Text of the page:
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US Department of Defence contract analysis

US DoD spend on small arms to Afghanistan revealed – US Overseas Contingency Operation (OCO) request reports

This report is part of AOAV’s investigation into the DoD’s small arms expenditure during the War on Terror. Our research found many discrepancies between the contracts published on the DoD’s website and those found on the Federal Procurement Database System- research that can be read here. For information on what a small arm is, please see here. To understand more about US DoD contracts visit here. The investigation also included an examination of US expenditure for small arms for Iraq, which can be read here, and Afghanistan, see here.

The US OCO request reports have been released by the Office of the Secretary of Defense in regard to the Afghanistan Security Forces Fund and are available from the Army Financial Management website. These review documents allow us to see what weapons were requested for each year under the Afghanistan Security Forces Fund (ASFF). They detail the type of weapon, the amount of each, the unit cost and the total cost.

Though these reports extend to 2017, according to these reports no funds for small arms (including their attachments and ammunition) have been procured for Afghanistan as part of the ASFF since 2013, or at least recorded in these reports.

It is also the case that, these documents were found in the Army Financial Management documents, however, 2008 appears to be missing and for 2009 only the supplemental report is available. It is sometimes possible to see these figures for previous years in other reports. However, the small arms figures for 2008 appear to constantly be missing.

Other figures for 2009 are available in other reports; though do not go into detail in regard all the weapon types, the quantity or the unit cost. As the supplemental report gives a ‘Fiscal Year 2009 Total’, the supplemental report has been used to account for the procurement that took place in 2009.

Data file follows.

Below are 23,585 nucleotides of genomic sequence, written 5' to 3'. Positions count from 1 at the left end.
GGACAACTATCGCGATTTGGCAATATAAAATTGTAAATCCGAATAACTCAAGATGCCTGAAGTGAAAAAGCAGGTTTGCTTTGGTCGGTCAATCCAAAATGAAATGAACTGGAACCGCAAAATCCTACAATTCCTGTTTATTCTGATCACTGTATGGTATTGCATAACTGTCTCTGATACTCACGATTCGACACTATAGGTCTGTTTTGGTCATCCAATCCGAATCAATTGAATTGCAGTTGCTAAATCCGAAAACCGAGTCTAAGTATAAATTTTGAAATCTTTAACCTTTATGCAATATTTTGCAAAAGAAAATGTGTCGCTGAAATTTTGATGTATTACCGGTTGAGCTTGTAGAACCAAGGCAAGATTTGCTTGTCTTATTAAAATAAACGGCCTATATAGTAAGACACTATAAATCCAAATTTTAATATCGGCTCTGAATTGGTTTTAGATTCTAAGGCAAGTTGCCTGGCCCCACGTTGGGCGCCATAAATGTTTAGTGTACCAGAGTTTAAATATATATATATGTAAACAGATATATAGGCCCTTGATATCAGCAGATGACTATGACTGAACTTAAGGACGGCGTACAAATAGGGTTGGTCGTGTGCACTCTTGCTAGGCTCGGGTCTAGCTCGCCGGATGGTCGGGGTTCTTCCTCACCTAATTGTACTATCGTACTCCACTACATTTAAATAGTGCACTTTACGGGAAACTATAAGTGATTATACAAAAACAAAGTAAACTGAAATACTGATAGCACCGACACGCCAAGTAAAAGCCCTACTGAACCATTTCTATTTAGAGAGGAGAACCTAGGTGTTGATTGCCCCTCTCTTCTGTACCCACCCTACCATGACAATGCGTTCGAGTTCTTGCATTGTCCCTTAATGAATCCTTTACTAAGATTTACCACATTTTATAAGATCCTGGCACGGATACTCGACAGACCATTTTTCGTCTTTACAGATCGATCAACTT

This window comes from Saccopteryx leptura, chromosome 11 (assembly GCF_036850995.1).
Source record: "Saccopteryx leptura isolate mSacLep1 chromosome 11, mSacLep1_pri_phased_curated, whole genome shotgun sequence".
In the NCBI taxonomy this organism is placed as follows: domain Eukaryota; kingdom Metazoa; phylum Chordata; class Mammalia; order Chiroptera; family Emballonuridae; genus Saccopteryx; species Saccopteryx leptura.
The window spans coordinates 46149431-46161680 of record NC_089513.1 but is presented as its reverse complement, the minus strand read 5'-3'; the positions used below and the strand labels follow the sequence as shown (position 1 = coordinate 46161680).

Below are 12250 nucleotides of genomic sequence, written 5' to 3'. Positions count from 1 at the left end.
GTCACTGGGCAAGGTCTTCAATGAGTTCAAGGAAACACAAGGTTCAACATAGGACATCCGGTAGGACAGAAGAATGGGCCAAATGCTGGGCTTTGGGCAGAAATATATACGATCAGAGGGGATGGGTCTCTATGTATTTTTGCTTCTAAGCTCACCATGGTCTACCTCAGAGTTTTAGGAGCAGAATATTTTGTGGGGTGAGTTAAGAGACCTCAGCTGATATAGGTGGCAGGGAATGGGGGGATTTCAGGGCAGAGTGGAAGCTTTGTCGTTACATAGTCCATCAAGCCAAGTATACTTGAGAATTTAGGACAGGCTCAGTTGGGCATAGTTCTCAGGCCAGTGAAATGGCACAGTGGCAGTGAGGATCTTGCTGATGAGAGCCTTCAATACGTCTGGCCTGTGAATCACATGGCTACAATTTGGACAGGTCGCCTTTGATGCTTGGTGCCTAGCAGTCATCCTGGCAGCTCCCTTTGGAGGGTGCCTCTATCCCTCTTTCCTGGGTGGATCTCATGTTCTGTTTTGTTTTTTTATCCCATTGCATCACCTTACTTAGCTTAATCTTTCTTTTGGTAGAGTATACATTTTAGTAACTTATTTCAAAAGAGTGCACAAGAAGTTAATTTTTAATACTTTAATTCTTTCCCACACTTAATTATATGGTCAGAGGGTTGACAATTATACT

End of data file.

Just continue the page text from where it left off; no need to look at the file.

For some years, the total amount enacted for the previous year may presented and when they are they often appear different to what has been recorded; sometimes they are more, other times they are less. This may be due to overspend or other unrecorded/unpublished costs but the reporting of the total enacted is sporadic. Hence, only the figures for each year as cited in the years corresponding document have been cited. This however means that our total findings from the OCO reports may be slightly over or under the true figure, due to the unaccounted for inconsistencies between reports.

The findings from the reports were compiled into a spreadsheet so the data could be analysed. The total that could be accumulated from these reports, suggests that between 2007 and 2013, the DoD spent $461,863,000 on small arms (including attachments and ammunition) for the ASFF. On small arms, not including attachments and ammunition the total was $352,472,000.

The findings from these reports show that 314,662 small arms (totalling $352,472,000) were procured between 2007 and 2013 – of which 95,981 ($59,215,000) were AK47s.

The most was spent in 2007 when $200,483,000 was spent in total on small arms, their ammunition and attachments. Almost $57,000,000 of this (28%) was spent on 47,427 M16A2s.

These reports also show us the unit cost of each weapon – which often differs each year. We can see from the reports that the DoD typically spent $7000 on each M24 sniper rifle, whereas the price the DoD would spend on each M2 .50 Calibre Machine Gun ranged from less than $8000 to over $25,000.

This gives us an insight into the amount spent on each small arm unit and into the competitiveness for contracts that should keep prices roughly the same throughout a conflict.

 

For the data on 14 years of DoD contracts for small arms, ammunition and attachments, please go here.